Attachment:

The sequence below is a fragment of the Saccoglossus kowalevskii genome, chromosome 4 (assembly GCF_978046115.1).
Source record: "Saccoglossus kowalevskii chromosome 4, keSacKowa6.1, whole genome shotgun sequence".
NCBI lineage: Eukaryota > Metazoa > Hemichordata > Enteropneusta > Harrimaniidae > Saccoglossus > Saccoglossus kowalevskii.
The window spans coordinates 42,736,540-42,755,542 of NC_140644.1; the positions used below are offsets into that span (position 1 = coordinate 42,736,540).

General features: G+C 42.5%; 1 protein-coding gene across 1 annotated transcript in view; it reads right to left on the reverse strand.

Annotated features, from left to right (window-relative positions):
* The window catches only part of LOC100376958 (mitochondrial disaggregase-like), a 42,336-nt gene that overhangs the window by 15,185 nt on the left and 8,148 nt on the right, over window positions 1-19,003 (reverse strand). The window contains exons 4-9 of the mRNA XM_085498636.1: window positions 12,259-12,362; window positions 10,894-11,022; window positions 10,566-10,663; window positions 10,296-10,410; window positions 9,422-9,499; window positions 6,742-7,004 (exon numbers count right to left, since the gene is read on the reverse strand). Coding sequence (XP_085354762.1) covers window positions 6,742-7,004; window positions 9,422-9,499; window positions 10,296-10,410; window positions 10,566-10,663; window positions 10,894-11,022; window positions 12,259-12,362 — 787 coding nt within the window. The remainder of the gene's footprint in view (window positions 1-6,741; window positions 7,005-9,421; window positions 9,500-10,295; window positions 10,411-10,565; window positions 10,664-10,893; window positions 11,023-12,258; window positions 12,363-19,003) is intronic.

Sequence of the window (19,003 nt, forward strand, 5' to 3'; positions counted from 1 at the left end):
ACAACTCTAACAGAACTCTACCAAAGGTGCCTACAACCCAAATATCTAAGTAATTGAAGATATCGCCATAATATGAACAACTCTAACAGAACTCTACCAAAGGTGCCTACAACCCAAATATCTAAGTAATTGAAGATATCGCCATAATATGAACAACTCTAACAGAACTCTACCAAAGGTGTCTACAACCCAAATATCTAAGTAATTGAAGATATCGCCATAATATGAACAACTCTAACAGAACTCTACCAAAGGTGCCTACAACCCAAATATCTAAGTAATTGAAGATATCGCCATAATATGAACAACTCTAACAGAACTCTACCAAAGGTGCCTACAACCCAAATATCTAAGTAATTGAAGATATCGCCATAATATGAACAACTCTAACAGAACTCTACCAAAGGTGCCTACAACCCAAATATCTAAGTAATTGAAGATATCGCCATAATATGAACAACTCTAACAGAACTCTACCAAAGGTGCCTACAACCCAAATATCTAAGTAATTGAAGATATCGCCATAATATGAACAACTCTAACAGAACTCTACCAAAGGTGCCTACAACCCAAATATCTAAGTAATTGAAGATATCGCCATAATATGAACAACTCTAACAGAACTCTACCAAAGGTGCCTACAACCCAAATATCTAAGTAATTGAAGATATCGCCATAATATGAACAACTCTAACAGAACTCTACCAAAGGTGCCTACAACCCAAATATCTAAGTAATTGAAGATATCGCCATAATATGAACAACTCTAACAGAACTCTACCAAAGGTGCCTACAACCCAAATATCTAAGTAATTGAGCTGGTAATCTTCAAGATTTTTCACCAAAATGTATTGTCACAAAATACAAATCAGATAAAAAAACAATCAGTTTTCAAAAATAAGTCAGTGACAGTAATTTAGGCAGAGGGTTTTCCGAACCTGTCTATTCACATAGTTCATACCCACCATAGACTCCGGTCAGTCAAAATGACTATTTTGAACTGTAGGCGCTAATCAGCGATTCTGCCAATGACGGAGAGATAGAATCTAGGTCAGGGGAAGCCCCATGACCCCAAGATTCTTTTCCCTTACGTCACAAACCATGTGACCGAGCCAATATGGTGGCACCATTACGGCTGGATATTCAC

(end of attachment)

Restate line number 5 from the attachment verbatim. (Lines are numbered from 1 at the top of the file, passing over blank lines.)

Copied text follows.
General features: G+C 42.5%; 1 protein-coding gene across 1 annotated transcript in view; it reads right to left on the reverse strand.